The State of Oregon is considering reducing or eliminating funding for the 19 Small Business Development Centers (SBDC) providing support to small businesses in the state. In my opinion, removing or even reducing support to the SBDCs (and as I understand it, a 15% cut in Oregon Community & Economic Development Department funding would effectively eliminate SBDCs) would be a mistake at a time when the economy is doing poorly, and our need is greater than ever to maintain successful businesses and family wage jobs. Three recent experiences highlight significant reasons to continue support for the SBDCs.

1. I am the owPhoto of Johnner of a small research and development company in Lincoln County, Oregon, which I brought here in 2007. My original goal was strictly to do consulting, but through my participation in the Small Business Management program provided by our local SBDC, I realized I could do more for the community and myself by growing my business to add family wage jobs with benefits, a process I have begun. Take away our SBDC, and I would still be a one man consulting company.
2. Seventy people attended a workshop recently sponsored by our local SBDC on the use of social networking technology to help businesses grow. This meeting followed a successful workshop in December attended by the same number of people on optimizing web sites to increase customers. Take away SBDC, and 70 businesses would lose out on the training needed to keep them competitive in an increasing technological business world.
3. Leaders in Lincoln County are pursuing an initiative to bring technology businesses here. We believe such businesses would consider such relocation if they find a skilled workforce, good housing and services, strong education, and a healthy business climate. Take away SBDC, and the state damages the business vitality of the region, thereby impeding the ability of Lincoln County to attract technology businesses.

In short, SBDCs are a key part of bringing Oregon out of the recession. They provide business development services adapted to the region simply not found in any other program. SBDCs were created in a previous time of recession to grow business in Oregon, and they continue to do this. The investment the state makes in SBDCs has been returned many fold and will continue so by receiving matching federal funds resulting in increased jobs and revenues, as long as the state continues to provide its full support. Remove support for SBDCs and we will have shrinking small businesses, lost jobs, and a stagnant small business climate in Oregon for years to come.

I wrote this blog after providing testimony on the subject to the Oregon State Joint Ways and Means Committee on April 20, 2009. This was a new experience for me, appearing in a packed room with 200 other citizens, and was quite surprised when my two minute testimony was reported on Oregon Public Radio, along with testimony from a representative from the Forestry Department that included a vocal rendition of the “Smokey the Bear” song.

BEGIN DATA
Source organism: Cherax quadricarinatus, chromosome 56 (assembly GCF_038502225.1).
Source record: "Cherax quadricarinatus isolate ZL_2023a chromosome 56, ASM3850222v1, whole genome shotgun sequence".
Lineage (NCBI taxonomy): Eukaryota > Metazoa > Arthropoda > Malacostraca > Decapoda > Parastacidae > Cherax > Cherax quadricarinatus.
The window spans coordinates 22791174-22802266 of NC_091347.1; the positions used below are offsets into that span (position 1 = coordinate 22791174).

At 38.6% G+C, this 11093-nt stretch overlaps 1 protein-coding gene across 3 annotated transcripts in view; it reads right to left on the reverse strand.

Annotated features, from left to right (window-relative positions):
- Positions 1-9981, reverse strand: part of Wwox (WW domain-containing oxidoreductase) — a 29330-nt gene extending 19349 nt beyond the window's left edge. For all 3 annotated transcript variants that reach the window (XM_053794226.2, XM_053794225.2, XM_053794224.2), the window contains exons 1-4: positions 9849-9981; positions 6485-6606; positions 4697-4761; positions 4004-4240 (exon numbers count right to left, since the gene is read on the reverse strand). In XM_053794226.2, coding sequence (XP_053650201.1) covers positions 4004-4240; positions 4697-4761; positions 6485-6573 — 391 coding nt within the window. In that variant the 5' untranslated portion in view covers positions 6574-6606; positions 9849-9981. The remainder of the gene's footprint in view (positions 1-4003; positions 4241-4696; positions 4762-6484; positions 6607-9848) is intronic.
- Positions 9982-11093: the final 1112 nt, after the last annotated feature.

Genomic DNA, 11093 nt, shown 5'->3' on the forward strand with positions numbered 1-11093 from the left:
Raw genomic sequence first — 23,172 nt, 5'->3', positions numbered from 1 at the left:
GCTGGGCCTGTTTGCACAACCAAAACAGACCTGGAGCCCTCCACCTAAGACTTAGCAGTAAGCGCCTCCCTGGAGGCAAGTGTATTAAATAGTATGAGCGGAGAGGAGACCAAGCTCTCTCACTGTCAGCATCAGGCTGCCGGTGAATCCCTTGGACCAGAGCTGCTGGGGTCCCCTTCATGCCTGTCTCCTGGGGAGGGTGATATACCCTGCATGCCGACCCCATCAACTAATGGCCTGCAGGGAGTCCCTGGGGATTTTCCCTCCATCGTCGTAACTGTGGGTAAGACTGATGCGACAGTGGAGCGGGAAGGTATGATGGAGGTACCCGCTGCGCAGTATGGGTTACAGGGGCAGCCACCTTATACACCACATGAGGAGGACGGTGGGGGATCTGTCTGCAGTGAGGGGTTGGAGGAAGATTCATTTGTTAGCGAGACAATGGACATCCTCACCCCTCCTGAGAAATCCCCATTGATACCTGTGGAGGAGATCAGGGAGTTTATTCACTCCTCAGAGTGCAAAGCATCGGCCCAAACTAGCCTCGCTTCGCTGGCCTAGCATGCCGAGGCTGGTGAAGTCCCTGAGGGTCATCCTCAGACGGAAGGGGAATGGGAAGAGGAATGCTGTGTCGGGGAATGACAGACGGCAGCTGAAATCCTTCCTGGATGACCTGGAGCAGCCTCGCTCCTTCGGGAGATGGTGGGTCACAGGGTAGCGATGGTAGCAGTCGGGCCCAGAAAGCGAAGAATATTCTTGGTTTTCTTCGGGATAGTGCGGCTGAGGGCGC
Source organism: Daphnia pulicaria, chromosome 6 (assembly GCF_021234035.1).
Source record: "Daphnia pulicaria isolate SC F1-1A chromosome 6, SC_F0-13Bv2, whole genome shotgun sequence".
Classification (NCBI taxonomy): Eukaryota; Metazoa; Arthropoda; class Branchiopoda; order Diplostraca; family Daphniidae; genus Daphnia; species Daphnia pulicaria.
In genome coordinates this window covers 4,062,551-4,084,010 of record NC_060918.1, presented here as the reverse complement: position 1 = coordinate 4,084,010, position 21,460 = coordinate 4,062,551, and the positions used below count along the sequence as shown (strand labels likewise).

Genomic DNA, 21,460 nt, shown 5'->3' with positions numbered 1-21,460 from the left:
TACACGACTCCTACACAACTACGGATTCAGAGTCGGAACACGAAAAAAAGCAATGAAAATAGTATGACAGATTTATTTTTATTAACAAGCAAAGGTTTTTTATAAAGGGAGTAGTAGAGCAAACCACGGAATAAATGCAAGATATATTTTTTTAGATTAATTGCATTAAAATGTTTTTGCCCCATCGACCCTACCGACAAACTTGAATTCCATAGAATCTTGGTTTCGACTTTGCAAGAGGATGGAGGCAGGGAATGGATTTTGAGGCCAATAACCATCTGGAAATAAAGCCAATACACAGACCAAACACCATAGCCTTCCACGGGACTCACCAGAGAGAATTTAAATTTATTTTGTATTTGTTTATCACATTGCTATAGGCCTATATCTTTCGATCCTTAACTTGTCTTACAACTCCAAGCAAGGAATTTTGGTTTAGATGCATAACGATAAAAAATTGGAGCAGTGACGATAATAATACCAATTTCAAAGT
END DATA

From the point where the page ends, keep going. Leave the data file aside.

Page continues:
4 Responses to “Why we should fund SBDCs (especially) in tough economic times”

  1. on 01 May 2009 at 10:07 amR Kent Hanrahan

    Hey John. Forgot to mention how SBDC supports SCORE clients…huh???!!!

  2. on 01 May 2009 at 1:04 pmCraig Grant

    John, well said. Thanks for taking the time to testify and post your blog. Oregon boasts of its economic strategy to inspire and grow small businesses, yet it contemplates withdrawing support from the primary agency that makes this happen. Seems to me our governor and legislators need to sort themselves out on this issue. I don’t think our legislators get it. Craig

  3. on 11 May 2009 at 1:23 pmMary Merrill

    I am the director of the SBDC in The Dalles, Oregon at Columbia Gorge Community College. This month our SBDC will be recognized by the U.S. Small Business Administration for our exemplary service to our clients in 2008.

    During the calendar year of 2008, our business counselors were able to secure $ 8,808,239 in business financing for 60 businesses in the Columbia Gorge Region. Sixty businesses benefited from our team of business counseling experts and were able to start or expand their businesses as a result.

    It is beyond my comprehension why the Oregon Economic and Community Development Department would make a recommendation to eliminate funding for the Oregon Small Business Development Centers. Their small investment of $41,322 in our SBDC has been leveraged into over $8.8 million in capital for our local business community, 203 jobs created, and 34 business starts.

  4. on 06 Jun 2009 at 11:31 amRon Spisso

    Thanks for taking the time to testify on behalf of the Small Business Development Centers in Oregon. Your preparation and delivery made a real impact on our state legislators and it appears at this moment that partial funding will be restored. I am continually impressed by your energy to marshal resources to get a job done. The newly formed Lincoln County Technology Solutions Alliance owes much of it development to your ability and leadership. Lincoln County has really gained from your decision to join us here on the central Oregon Coast.

    Thanks for your efforts
    Ron Spisso
    Small Business Management Coordinator
    Oregon Coast Community College

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